When the Shweydagon was lost in the evening mist, and the steamer had
made her way slowly down the sluggish stream with the rice-fields on
either side, Hayle went aft and took his last look at the land to which
he was saying good-bye.

"A quarter of a million if a halfpenny," he said, "and as soon as they
are sold and the money is in my hands, the leaf shall be turned, and my
life for the future shall be all respectability."



PART IV

Two months had elapsed since the mysterious traveller from China had
left the lonely frontier station at Nampoung. In outward appearance it
was very much the same as it had been then. The only difference
consisted in the fact that Captain Gregory and his subaltern Dempsey,
having finished their period of enforced exile, had returned to Bhamo to
join the main body of their regiment. A Captain Handiman and a subaltern
named Grantham had taken their places, and were imitating them inasmuch
as they spent the greater portion of their time fishing and complaining
of the hardness of their lot. It was the more unfortunate in their case
that they did not get on very well together. The fact of the matter was
Handiman was built on very different lines to Gregory, his predecessor;
he gave himself airs, and was fond of asserting his authority. In
consequence the solitary life at the Ford sat heavily upon both men.

One hot afternoon, Grantham, who was a keen sportsman, took his gun,
and, accompanied by a wiry little Shan servant, departed into the jungle
on _shikar_ thoughts intent. He was less successful than usual; indeed,
he had proceeded fully three miles before he saw anything worth emptying
his gun at. In the jungle the air was as close as a hothouse, and the
perspiration ran down his face in streams.

"What an ass I was to come out!" he said angrily to himself. "This heat
is unbearable."

At that moment a crashing noise reached him from behind. Turning to
discover what occasioned it, he was just in time to see a large boar
cross the clearing and disappear into the bamboos on the further side.
Taking his rifle from the little Shan he set off in pursuit. It was no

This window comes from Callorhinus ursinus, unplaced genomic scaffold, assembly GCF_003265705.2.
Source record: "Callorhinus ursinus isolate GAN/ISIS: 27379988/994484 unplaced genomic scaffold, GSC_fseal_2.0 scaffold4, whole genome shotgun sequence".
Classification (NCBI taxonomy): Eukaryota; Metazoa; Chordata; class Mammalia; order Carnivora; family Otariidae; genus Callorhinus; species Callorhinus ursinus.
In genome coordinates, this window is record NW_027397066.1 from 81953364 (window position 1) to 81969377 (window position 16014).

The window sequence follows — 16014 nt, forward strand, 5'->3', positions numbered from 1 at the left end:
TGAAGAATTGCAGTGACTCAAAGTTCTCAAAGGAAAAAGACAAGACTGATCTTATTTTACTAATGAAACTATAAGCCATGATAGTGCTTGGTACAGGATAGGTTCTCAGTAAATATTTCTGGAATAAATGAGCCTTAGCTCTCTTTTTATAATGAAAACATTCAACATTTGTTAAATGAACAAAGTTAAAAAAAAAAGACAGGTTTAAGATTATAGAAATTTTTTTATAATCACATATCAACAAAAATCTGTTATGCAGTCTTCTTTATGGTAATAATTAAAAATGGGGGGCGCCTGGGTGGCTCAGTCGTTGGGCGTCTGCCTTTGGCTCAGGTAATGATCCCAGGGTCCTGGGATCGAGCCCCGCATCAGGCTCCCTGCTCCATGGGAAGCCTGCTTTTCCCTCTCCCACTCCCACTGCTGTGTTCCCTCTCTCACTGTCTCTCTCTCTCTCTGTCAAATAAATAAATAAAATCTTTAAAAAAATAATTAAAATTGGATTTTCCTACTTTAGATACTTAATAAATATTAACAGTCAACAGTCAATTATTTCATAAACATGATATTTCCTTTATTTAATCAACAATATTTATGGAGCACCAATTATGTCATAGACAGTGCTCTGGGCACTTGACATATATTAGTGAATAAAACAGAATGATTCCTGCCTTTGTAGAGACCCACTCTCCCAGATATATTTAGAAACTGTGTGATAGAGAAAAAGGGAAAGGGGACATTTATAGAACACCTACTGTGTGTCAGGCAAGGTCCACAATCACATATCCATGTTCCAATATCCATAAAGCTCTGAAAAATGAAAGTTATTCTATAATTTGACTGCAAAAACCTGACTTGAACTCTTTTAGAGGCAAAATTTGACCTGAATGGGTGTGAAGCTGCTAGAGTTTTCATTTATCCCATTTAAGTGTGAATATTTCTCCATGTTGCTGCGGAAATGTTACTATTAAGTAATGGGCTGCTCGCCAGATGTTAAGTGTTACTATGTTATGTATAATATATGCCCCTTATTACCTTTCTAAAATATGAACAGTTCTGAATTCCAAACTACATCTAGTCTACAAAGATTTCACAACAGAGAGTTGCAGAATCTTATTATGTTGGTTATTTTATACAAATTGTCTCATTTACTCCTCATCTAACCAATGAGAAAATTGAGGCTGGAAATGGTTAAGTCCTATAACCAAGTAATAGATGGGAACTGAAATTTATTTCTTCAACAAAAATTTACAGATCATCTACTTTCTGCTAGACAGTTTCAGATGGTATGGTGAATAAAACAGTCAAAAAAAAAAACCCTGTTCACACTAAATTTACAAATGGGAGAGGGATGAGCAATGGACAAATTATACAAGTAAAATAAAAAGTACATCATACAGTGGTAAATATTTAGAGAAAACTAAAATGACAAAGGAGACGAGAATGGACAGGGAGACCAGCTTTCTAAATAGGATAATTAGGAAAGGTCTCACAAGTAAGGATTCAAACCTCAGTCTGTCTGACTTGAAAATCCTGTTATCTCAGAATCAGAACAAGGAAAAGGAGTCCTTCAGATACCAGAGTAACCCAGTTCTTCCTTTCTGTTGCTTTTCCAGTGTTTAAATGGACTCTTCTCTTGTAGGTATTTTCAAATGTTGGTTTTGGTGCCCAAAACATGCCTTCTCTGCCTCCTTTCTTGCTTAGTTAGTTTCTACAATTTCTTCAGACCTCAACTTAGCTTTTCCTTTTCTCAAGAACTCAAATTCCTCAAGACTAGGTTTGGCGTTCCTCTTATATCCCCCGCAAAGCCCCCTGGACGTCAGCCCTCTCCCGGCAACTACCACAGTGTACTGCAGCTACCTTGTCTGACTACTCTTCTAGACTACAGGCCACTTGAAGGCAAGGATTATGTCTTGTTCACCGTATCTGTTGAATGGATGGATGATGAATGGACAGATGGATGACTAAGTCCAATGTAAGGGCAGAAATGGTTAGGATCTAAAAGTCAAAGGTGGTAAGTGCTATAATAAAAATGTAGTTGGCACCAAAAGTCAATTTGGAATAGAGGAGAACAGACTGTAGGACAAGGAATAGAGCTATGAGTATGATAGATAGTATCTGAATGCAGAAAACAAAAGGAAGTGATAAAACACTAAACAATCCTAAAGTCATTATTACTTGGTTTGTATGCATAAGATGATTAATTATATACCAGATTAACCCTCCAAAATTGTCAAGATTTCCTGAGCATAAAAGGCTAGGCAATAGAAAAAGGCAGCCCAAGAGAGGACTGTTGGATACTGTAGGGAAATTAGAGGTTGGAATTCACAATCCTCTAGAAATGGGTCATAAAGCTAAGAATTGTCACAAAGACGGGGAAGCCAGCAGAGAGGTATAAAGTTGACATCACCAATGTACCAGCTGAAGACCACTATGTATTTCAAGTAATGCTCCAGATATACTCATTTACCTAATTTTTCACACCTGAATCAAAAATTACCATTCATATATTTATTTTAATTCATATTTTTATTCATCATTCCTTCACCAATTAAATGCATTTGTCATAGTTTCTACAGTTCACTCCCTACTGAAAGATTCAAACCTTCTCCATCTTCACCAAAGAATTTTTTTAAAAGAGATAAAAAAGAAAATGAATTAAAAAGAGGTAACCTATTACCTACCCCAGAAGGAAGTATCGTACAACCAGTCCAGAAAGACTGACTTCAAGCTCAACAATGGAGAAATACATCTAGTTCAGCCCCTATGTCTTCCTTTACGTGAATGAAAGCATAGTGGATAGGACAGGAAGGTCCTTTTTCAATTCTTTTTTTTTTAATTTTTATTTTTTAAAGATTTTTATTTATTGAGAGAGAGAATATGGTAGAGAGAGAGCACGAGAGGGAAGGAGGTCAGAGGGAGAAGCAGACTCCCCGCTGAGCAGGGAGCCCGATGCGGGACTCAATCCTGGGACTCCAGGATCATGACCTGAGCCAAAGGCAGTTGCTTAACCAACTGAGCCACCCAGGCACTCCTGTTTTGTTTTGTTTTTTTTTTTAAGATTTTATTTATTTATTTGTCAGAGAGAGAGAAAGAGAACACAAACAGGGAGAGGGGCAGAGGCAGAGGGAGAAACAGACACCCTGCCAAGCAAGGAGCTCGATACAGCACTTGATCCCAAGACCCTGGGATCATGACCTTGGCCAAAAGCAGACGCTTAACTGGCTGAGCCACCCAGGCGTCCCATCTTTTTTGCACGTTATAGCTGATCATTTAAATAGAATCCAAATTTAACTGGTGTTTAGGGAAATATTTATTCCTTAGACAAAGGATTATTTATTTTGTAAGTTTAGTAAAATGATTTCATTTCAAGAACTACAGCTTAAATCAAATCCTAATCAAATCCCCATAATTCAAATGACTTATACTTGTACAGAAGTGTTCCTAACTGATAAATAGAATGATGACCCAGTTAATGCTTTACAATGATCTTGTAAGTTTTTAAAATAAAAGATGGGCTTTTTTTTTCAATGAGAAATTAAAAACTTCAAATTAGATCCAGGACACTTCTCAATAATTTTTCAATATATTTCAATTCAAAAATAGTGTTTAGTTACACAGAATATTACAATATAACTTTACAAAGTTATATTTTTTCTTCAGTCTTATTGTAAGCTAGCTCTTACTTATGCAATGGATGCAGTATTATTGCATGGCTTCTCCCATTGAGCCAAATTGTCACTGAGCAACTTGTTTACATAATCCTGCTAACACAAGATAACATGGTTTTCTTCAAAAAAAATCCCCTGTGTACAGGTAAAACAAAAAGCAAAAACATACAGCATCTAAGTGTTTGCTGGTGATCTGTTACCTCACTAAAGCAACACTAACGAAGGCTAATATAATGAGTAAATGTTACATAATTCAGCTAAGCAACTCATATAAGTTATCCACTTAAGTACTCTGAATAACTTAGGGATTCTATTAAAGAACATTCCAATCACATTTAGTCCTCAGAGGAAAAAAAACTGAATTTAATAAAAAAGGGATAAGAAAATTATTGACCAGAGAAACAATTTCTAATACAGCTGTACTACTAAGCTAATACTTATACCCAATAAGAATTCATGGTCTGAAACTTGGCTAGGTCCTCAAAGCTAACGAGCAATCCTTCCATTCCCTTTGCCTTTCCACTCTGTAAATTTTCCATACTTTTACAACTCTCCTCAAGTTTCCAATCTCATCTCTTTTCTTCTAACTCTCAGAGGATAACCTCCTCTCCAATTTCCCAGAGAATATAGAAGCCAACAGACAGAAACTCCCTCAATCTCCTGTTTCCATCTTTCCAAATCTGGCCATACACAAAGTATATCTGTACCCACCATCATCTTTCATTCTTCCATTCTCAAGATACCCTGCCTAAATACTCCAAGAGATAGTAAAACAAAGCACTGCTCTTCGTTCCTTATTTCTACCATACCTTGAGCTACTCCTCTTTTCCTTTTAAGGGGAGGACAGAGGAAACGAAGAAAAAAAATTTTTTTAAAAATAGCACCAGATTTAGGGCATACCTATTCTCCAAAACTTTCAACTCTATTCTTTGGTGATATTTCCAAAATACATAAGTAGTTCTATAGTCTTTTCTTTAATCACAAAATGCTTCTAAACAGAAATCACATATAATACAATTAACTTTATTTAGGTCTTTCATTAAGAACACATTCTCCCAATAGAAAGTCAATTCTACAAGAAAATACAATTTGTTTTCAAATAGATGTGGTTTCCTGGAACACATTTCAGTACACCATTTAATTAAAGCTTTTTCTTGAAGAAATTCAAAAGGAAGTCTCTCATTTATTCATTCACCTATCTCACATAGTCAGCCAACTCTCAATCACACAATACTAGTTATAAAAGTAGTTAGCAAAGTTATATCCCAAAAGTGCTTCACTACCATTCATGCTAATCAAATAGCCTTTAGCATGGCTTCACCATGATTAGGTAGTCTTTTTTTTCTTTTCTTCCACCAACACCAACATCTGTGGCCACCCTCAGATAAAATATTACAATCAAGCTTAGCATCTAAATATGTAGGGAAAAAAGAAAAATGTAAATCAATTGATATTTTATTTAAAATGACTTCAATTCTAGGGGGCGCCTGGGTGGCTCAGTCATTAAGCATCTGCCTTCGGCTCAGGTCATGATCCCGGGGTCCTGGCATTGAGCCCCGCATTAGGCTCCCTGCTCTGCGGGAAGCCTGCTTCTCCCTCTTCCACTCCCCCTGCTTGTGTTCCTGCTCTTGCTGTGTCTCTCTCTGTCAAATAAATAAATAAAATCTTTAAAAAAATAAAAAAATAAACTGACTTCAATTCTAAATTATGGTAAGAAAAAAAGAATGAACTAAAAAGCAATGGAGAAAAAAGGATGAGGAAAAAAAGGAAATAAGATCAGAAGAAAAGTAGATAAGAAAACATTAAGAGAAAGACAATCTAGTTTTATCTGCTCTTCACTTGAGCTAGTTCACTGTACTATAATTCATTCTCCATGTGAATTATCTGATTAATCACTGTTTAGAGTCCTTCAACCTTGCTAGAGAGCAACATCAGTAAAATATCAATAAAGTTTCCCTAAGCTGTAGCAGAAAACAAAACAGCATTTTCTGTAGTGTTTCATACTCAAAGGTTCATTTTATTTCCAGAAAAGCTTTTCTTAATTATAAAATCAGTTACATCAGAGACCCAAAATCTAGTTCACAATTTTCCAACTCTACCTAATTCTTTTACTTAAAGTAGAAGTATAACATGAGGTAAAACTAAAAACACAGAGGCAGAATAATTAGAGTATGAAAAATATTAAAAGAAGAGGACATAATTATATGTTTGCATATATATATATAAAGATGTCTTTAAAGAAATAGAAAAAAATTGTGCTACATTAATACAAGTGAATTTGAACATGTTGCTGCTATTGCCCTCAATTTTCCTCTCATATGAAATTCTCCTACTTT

easy task, for the jungle in that neighbourhood was so dense that it was
well nigh impossible to make one's way through it. At last, however,
they hit upon a dried up _nullah_, and followed it along, listening as
they went to the progress the boar was making among the bamboos on their
right. Presently they sighted him, crossing an open space a couple of
hundred yards or so ahead of them. On the further side he stopped and
began to feed. This was Grantham's opportunity, and, sighting his rifle,
he fired. The beast dropped like a stone, well hit, just behind the
shoulder. The report, however, had scarcely died away before the little
Shan held up his hand to attract Grantham's attention.

"What is it?" the other inquired.

Before the man had time to reply his quick ear caught the sound of a
faint call from the jungle on the other side of the _nullah_. Without
doubt it was the English word _help_, and, whoever the man might be who
called, it was plain that he was in sore straits.

"What the deuce does it mean?" said Grantham, half to himself and half
to the man beside him. "Some poor devil got lost in the jungle, I
suppose? I'll go and have a look."

Having climbed the bank of the _nullah_, he was about to proceed in the
direction whence the cry had come, when he became aware of the most
extraordinary figure he had ever seen in his life approaching him. The
appearance Hayle had presented when he had turned up at the Ford two
months before was nothing compared with that of this individual. He was
a small man, not more than five feet in height. His clothes were in
rags, a grizzly beard grew in patches upon his cheeks and chin, while
his hair reached nearly to his shoulders. His face was pinched until it
looked more like that of a skeleton than a man. Grantham stood and
stared at him, scarcely able to believe his eyes.

"Good Heavens," he said to himself, "what a figure! I wonder where the
beggar hails from?" Then addressing the man, he continued, "Are you an
Englishman, or what are you?"

The man before him, however, did not reply. He placed his finger on his
lips, and turning, pointed in the direction he had come.

"Either he doesn't understand, or he's dumb," said Grantham. "But it's
quite certain that he wants me to follow him somewhere."

Turning to the man again, he signed to him to proceed, whereupon the
little fellow hobbled painfully away from the _nullah_ in the direction
whence he had appeared. On and on he went until he at length came to a
standstill at the foot of a hill, where a little stream came splashing
down in a miniature cascade from the rocks above. Then Grantham realized
the meaning of the little man's action. Stretched out beside a rock was
the tall figure of a man. Like his companion, he presented a miserable
appearance. His clothes, if clothes they could be called, were in rags,
his hair was long and snowy white, matching his beard, which descended
to within a few inches of his waist. His eyes were closed, and for a
moment Grantham thought he was dead. This was not the case, however, for
upon his companion approaching him he held out his hand and inquired
whether he had discovered the man who had fired the shot?

To Grantham's surprise the other made no reply in words, but, taking his
friend's hand he made some mysterious movements upon it with his
fingers, whereupon the latter raised himself to a sitting position.